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The Daily Reckoning

The day QE2 ended

Quantitative easing ended on July 1, and so far, the stock market is doing just fine

By Guest blogger / July 5, 2011

A woman photographs a fireworks show over the Delaware River for the Fourth of July holiday Saturday, July 2, 2011, in Trenton, N.J. If there's one things Americans had to celebrate this Independence Day, it was the end of the second phase of quantitative easing, writes guest blogger Bill Bonner.

Mel Evans / AP

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Americans had something to celebrate this Independence Day. QE2 – the Feds’ $600 billion money-printing program – ended on Friday. And guess what? The world didn’t end with it.

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Instead, the stock market gave a loud ‘yahoo!’ The Dow rose 168 points. If QE2 is going to be the death of the US economy, the stock market doesn’t see it.

Not that stock market investors always have 20/20 vision. These were the same people who were buying Lehman Bros. and mortgage lenders stock just before the company collapsed.

So, we’re not saying that today’s prices will necessarily be the same as tomorrow’s. The market may know the price of everything at every moment. But it doesn’t know the value. So, as it discovers value, it changes its mind about the price.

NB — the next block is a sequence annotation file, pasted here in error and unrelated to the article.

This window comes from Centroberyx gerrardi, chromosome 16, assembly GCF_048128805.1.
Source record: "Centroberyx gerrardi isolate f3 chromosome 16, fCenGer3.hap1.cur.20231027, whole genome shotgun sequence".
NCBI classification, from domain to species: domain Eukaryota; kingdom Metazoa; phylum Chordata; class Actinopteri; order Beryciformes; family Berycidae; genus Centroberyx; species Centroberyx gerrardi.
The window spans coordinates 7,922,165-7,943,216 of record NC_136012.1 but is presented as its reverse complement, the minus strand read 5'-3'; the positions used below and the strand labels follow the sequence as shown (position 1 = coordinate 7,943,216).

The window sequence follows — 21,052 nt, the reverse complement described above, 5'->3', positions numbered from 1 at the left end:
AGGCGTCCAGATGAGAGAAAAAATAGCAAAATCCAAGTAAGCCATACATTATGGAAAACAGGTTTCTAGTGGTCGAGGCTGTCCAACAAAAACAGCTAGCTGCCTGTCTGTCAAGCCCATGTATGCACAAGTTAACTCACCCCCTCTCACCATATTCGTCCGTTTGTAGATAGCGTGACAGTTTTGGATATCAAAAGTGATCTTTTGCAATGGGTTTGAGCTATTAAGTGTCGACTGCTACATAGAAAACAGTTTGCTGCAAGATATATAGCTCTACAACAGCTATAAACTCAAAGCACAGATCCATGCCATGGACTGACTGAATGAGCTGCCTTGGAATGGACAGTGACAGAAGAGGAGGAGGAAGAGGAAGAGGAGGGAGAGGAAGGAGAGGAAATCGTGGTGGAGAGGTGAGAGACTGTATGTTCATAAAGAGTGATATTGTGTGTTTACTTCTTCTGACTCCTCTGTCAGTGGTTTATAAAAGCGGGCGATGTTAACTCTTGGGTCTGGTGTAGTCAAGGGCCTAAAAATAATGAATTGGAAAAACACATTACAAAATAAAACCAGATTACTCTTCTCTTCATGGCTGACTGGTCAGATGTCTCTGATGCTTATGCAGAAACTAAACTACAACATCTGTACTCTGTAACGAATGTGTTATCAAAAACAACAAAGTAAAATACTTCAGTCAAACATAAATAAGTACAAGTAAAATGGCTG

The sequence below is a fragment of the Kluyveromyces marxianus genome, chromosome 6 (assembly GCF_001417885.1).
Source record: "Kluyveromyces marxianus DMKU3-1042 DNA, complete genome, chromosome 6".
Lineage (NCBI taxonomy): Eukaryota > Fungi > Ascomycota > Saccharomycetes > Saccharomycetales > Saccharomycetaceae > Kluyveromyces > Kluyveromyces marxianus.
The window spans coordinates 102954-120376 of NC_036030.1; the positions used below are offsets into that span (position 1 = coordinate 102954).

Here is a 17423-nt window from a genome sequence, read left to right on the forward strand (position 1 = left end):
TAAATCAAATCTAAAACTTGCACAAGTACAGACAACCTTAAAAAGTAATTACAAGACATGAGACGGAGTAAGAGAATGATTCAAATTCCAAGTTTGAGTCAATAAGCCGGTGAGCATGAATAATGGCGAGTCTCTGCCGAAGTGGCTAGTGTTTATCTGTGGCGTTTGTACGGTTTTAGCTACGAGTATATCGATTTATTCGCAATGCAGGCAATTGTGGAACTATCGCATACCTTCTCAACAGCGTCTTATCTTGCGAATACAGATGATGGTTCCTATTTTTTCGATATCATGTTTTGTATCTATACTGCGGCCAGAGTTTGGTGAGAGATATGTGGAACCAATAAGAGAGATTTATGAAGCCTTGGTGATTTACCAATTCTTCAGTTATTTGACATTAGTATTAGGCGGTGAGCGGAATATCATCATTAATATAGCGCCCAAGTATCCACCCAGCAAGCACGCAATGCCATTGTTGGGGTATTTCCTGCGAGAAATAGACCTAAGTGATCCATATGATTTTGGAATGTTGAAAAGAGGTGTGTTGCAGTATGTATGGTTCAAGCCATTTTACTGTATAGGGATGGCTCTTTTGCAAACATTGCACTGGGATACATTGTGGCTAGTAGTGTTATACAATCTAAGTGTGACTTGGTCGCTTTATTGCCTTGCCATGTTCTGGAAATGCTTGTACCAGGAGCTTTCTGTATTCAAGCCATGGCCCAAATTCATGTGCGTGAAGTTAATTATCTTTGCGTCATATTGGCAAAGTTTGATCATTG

Still, we find it mildly disturbing that the Fed can cut off a $100 million-a-month buying program without upsetting investors’ sangfroid. It doesn’t make us wonder about the Fed…but about investors. What’s wrong with them?

But since it was a national holiday, we decided not to worry about it.

Instead, we’d spared a little pity for the US Senate. The poor senators decided to stay in session this 4th of July. They thought it was important to pretend to solve the US debt crisis.

As you know, from the day of its founding – that is, July 4th, 1776 – to the present day, the feds have run up approximately $14.3 trillion of official national debt. And since Congress has only authorized $14.3 trillion of debt, they’re running into a problem. Either they pass a new law, raising the debt ceiling. Or they cut spending so they don’t have to borrow more money. Or, they treat the debt ceiling law like the US constitution, and simply ignore it.

We know which choice we would make. But nobody asked our opinion, so we’ll keep it to ourselves.

The debt ceiling is distraction. It’s just an American nuance to a genuine problem that is plaguing all the mature democratic/capitalistic economies. Greece, Britain, Ireland…dozens of other countries…and the US.

As regular readers of this Daily Reckoning know, It is a problem with the funding of the modern social welfare state…and the ‘social contract’ itself. The bargain is this:

The people give up 20% to 50% of their output…and sometimes, their lives…to their government.